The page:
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Bloomberg Philanthropies To Invest $32 Million In New York City Arts And Cultural Organizations

Bloomberg Philanthropies today announced the launch of the Arts Advancement Initiative, its new effort to support small- and mid-sized nonprofit arts and cultural organizations in New York City. The invitation-only program seeks to strengthen the City’s arts groups and counter the negative impact of the economic downturn. Through the two-year initiative, Bloomberg Philanthropies will offer $32 million of unrestricted general operating support to about 250 small- and mid-sized organizations throughout the five boroughs. To strengthen the organizations’ long-term capacity, all groups will participate in technical assistance programming and will be required to focus on either attracting broader audiences or improving selected management practices. The arts are critically important to New York City’s cultural and economic wellbeing. Nearly half of the record 48.7 million tourists who visited New York City last year came to see arts and cultural attractions.

“By providing flexible funding today and smart planning for tomorrow, we hope to help these important community organizations during these difficult times and make them stronger for the future,” said Bloomberg Philanthropies’ Anita Contini. The grants will support a wide range of visual and performing arts organizations — from theater to visual arts, music, film, literary, and dance organizations— serving communities throughout the five boroughs. Three-quarters of the overall $32 million will be awarded to organizations with less than $3 million annual operating budgets. The grants will be unrestricted, so that the recipients can use them to address their greatest needs. All organizations invited to participate are locally or internationally recognized nonprofits who have been in existence for at least two years. In addition to the provision of unrestricted funding, the program aims to engage organizations around activities that strengthen their long-term health and organizational capacity. Grant recipients, for example, will be asked to meet organization-specific milestones related either to audience diversification or organizational management practices. Second year funding will be based on the successful attainment of first year milestones. In addition, all organizations will be required to maintain up-to-date information in the Cultural Data Project, an innovative online management tool which allows users to track their financial and programmatic performance over time and to benchmark themselves against comparable organizations; to secure matching funds equaling 20% of the grant amount; and to reach 100% board participation in give-or-get fundraising.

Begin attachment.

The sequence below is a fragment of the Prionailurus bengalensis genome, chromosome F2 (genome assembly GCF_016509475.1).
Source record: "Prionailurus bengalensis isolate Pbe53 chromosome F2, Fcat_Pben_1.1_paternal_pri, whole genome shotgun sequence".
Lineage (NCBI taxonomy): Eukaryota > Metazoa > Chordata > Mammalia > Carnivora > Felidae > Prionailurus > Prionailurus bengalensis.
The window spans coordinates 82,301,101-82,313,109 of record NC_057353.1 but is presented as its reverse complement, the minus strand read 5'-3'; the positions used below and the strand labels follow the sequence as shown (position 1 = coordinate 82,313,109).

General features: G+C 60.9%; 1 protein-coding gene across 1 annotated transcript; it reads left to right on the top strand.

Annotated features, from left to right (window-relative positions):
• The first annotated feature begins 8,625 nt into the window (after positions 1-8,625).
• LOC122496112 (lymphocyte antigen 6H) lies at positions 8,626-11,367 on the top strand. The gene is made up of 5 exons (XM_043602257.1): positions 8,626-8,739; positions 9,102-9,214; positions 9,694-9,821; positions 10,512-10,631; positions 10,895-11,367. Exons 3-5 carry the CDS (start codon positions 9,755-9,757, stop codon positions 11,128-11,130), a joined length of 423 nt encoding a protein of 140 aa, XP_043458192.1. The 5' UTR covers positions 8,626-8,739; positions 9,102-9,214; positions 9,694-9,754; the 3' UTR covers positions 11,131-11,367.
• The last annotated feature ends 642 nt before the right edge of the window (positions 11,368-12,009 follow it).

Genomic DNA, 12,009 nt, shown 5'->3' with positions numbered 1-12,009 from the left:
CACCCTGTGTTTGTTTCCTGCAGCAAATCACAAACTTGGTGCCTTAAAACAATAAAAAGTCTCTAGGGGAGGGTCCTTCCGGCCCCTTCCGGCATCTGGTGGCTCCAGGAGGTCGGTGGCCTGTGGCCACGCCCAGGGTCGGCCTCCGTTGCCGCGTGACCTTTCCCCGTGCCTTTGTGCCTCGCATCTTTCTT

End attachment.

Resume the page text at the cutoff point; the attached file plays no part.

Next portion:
The DeVos Institute of Arts Management at the Kennedy Center has been retained to provide technical assistance to all of the grantee organizations. This world-class program provides practical training to arts managers, helping them to improve their management and operations strategies.

Invitation letters are being distributed to organizations this month. The Arts Advancement Initiative is a central element of Bloomberg Philanthropies’ expanded focus on arts and culture. Bloomberg Philanthropies’ five key areas of focus are: the arts, public health, government innovation, education, and the environment.